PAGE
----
A bombshell new study out today will be welcomed by Anders Tegnell, the controversial architect of Sweden’s light-touch Covid response, while vindicating just about no mainstream epidemiologist or political party in Britain. 

Lockdowns reduced mortality rates by only 3.2 per cent compared with less restrictive policies like those adopted by Sweden, a new study has found.

The research, co-authored by scientists from Johns Hopkins University and Lund University, investigated around 20,000 studies on government measures used to combat the spread of Covid-19. 

It found that the first lockdown in England and Wales which began in March 2020 saved as few as 1,700 lives. The average number of deaths from a typical flu season is anywhere between 18,500-24,800. 

The study also found similar patterns in Europe and the US. Stringent lockdown measures saved as few as 6,000 lives in Europe which experiences 72,000 flu deaths a year and 4,000 in the US which experiences 38,000 flu deaths every year. 

The study contradicts many earlier predictions which concluded that mandatory lockdown measures would be crucial to avoiding huge death tolls. A notable example of which was a study from Professor Neil Ferguson of Imperial College London from March 2020 which predicted that lockdowns would save more than 400,000 lives. 

This new study, due to be published in a book by the Institute of Economic Affairs (IEA), shows that the mandatory limits placed on social gatherings could have had the unintended consequence of increasing mortality by 6 per cent. 

The study also found that masks were somewhat effective, reducing mortality by 18.7 per cent, whereas school closures were less successful, reducing mortality by only 2.5-6.2 per cent.

This report comes as the Covid inquiry is due to begin its initial hearings into how the government managed the pandemic. The inquiry has already had a shaky start with the Cabinet Office refusing to hand over Boris Johnson’s private documents.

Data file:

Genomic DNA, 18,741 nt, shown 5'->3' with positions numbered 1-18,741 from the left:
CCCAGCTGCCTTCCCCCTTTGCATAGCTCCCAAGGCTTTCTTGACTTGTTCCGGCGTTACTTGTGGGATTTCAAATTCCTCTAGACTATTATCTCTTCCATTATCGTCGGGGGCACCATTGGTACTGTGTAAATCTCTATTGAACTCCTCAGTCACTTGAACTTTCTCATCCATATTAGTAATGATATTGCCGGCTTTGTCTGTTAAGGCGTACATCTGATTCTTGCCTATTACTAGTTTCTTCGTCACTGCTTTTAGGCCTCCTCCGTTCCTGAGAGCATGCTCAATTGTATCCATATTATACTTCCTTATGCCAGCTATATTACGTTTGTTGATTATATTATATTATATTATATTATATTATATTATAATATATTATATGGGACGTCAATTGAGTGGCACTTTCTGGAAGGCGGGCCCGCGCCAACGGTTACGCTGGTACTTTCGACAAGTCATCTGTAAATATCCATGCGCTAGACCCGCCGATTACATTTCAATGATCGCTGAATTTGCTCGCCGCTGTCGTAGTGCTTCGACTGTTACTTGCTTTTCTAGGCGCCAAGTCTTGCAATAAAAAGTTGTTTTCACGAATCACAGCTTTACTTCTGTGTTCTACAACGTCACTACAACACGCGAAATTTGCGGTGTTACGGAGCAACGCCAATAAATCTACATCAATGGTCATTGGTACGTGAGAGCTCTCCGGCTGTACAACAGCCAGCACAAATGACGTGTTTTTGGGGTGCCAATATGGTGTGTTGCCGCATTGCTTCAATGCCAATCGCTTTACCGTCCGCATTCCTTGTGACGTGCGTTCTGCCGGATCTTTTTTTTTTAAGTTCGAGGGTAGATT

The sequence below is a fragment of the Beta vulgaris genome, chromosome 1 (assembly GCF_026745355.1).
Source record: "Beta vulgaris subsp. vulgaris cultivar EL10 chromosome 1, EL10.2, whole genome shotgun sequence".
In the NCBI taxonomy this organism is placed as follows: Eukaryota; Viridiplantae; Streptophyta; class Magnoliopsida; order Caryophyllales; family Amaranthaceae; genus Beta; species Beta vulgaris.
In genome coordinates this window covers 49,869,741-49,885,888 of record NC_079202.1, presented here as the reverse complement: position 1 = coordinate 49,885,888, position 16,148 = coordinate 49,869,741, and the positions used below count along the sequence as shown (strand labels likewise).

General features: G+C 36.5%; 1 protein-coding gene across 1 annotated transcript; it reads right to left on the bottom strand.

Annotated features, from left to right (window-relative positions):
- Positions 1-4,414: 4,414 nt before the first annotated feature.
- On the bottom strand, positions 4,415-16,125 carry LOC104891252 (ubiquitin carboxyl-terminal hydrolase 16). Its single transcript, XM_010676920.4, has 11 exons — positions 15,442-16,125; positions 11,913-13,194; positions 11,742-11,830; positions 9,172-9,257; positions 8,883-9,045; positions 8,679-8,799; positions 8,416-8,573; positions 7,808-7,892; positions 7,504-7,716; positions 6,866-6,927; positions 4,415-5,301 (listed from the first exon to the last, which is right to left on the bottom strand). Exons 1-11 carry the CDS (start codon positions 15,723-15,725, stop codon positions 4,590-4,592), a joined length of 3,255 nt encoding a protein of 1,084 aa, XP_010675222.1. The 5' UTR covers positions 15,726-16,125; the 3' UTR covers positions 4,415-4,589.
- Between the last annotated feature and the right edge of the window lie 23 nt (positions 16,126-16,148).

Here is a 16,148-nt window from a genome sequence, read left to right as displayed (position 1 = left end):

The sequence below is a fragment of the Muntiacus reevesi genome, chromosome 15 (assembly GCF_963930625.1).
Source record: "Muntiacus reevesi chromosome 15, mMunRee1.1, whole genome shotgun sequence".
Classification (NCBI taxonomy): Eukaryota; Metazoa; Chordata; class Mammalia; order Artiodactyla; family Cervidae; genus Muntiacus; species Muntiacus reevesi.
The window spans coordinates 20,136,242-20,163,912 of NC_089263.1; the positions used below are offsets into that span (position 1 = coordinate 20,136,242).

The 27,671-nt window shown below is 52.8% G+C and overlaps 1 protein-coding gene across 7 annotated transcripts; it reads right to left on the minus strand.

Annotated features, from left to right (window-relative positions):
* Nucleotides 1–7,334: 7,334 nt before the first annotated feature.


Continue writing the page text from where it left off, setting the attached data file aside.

Unlike the Covid inquiry, the conclusions of this new study are anything but shaky. It concludes that Covid-19 lockdown policies were a “global policy failure of gigantic proportions”, the benefits of which were a “drop in the bucket compared to the costs.”

If this is true, the Covid inquiry may well continue to be met with the same wary obfuscation the Cabinet Office has already shown it.

The new study itself is certainly striking, but equally striking is the political response to it – or rather lack thereof. A set of data which pokes such a gaping whole in hugely consequential government policy has generated no official response from the likes of Keir Starmer or Ed Davey. 

Then again, it’s hardly an “I told you so” moment for either leader. Not even the Liberal (could’ve fooled me) Democrats were challenging lockdowns at the time. Meanwhile, if Starmer did ever attempt to set himself apart from the PM over lockdown policy, it was only to urge Johnson to be stricter still – calling on him to impose an Autumn “circuit-breaker”, for instance. 

Attempting to point score from these significant new findings would be too hypocritical, even by a politician’s standard. The radio silence makes complete sense.

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